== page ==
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The training schools have shown remarkable success. Three-fourths of the parents who become involved stay involved through the end. Sixty-five percent of the parents who complete the training sessions continue to meet informally with the other participants. The relationships and skills developed in the schools then spill over to other community activities. With the mentors’ encouragement, many parents have gone on to initiate self-led workshops on relationships and marriage, unemployment, addiction, and other important topics. They also feel much more confident reaching out to local authorities, especially doctors and schoolteachers, to discuss their children’s well-being. The first author conducted a study with a team of academic researchers (Armbruster 2006; Sodtke & Armbruster, 2007) that shows how the parents he reaches come to feel much more comfortable as parents, and that their children show demonstrably fewer learning disabilities and perform better in school. (Their development significantly outstrips that of other children whose parents did not participate in ELTERN-AG program.) These findings help the ELTERN-AG group significantly in their expansion and will open doors in other states, via other universities.
Up to 2009, the ELTERN-AG team has trained 80 mentors, resulting in 100 parenting schools in the state of Lower Saxony, a depressed region of Eastern Germany. It has reached about 1 000 parents and 2 500 children.
The vision and strategy of the ELTERN-AG founders, however, extend far beyond this initial pool of clients. The members are launching a social franchise system that will allow the more rapid expansion of this program to other parts of Germany. Though their organization is currently financed primarily through grants from foundations and state health ministries, they plan to rely more heavily on payments from their network of franchisees, which will draw their funding from youth authorities, health insurers, foundations, and the private sector. Toolkits for franchisees will cost roughly EUR 2 500 and will include mentoring training, training materials, supervision (especially in the early stages), and yearly evaluations and content updates. The ELTERN-AG team is launching this system first in the poorer states of Eastern Germany, where the need is most acute, and will then spread into Western Germany.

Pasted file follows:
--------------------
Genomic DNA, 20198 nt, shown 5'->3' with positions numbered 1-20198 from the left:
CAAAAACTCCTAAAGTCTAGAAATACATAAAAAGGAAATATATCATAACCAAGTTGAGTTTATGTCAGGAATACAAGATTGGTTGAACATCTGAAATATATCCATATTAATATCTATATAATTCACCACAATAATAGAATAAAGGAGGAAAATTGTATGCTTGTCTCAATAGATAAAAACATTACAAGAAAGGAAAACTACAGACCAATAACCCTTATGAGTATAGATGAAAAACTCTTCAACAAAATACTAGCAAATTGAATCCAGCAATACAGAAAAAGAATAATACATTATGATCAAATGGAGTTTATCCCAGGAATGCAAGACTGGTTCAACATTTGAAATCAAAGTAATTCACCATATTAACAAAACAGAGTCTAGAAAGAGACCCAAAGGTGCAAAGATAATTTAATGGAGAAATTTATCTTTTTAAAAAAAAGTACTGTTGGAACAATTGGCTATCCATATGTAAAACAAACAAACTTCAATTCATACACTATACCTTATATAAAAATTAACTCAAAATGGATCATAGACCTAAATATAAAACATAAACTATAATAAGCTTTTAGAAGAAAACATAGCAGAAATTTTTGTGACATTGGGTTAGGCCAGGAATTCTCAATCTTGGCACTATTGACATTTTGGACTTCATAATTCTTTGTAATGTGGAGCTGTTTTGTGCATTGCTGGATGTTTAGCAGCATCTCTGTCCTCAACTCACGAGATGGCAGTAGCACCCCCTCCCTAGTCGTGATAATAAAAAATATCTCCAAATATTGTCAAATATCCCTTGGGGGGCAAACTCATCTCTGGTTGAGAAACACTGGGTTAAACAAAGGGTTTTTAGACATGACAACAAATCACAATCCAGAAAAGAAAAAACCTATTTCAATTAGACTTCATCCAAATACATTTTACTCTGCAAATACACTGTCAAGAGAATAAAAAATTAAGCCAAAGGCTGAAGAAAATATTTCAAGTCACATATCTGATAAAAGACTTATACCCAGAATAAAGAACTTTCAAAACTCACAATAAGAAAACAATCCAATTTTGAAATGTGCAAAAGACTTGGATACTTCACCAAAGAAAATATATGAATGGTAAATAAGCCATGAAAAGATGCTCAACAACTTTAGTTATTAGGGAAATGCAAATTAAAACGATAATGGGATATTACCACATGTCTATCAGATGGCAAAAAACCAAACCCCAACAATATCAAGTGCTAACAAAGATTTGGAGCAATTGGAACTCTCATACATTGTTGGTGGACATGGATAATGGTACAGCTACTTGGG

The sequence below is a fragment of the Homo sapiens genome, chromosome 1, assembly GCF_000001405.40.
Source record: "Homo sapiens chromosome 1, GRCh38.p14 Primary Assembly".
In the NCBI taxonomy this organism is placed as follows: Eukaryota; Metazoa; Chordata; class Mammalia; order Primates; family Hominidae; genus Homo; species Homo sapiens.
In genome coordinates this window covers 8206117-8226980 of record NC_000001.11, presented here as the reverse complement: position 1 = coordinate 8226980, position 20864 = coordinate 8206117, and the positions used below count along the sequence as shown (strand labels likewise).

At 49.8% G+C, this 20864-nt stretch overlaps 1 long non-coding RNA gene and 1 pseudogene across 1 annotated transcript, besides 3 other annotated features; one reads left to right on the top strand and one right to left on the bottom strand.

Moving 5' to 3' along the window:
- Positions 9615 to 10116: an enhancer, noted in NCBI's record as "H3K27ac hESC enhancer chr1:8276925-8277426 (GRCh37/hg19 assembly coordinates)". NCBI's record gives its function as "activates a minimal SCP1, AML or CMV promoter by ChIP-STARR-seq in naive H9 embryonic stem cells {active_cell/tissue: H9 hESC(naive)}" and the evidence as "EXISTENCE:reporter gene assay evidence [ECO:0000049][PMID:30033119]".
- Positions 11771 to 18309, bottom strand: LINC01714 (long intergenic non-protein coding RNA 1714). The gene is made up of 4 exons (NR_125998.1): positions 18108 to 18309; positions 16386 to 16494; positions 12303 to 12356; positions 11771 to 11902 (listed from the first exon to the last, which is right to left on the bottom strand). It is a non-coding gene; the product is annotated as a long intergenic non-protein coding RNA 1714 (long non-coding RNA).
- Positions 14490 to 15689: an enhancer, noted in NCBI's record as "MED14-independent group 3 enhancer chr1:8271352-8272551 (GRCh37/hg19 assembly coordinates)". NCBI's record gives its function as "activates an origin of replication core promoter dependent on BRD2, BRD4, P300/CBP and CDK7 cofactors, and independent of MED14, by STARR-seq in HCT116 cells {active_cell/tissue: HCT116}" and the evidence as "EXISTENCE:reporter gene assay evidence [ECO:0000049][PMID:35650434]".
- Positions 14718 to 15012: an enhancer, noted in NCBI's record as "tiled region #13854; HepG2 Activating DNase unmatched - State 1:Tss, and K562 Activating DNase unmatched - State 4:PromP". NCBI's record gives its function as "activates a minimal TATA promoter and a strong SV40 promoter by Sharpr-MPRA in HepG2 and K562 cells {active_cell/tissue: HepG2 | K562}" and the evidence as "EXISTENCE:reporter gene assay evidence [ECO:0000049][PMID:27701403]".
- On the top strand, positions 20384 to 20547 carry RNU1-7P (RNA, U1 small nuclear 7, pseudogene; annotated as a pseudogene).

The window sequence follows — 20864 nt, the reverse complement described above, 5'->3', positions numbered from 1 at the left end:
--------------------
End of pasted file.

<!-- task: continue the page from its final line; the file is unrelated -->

The ELTERN-AG group is also planning to expand the slate of services offered, and to expand the target population to include children ages seven to sixteen. Understanding that their support to parents is limited in time and that his families need recurring encouragement to continue reaching out, the ELTERN-AG team plans to work with the German Midwives Association to tap into new volunteer networks. Interested citizens can become afterprogram mentors who accompany parents to school and interact with state
FOSTERING INNOVATION TO ADDRESS SOCIAL CHALLENGES
authorities until parents are familiar with the system and can continue on their own.
To change the very system of support offered to poor parents, the first author also works from the top down. Using his status as a Professor at the University Of Applied Sciences Of Magdeburg, he is creating the first university degree program in Germany that trains teachers in pedagogical strategies designed specifically to empower poor children and parents to take responsibility for their lives and decisions. Once in place, this program will create additional multipliers for his vision and strategy.
Baumert, J. (2001). PISA 2000. Opladen ( Leske & Budrich).
Baumert, J., Artelt, C. & Klieme, E. (2002). PISA 2000. Die Länder der Bundesrepublik im Vergleich. Wiesbaden (VS Verlag).
(Armbruster, M.M. (2004). Ausführliche Beschreibung des Projektes ELTERN-AG.
Magdeburg (MAPP e.V.).
Armbruster, M.M. & Gröninger, G. (2005). Die ELTERN-AG – Das Magdeburger Programm für Prävention im Elementarbereich. In R. Geene et al. (Eds.), Gesunde Lebenswelten für Kinder und Eltern – Chancengleichheit durch Gesundheitsförderung. Berlin (Gesundheit Berlin e.V.).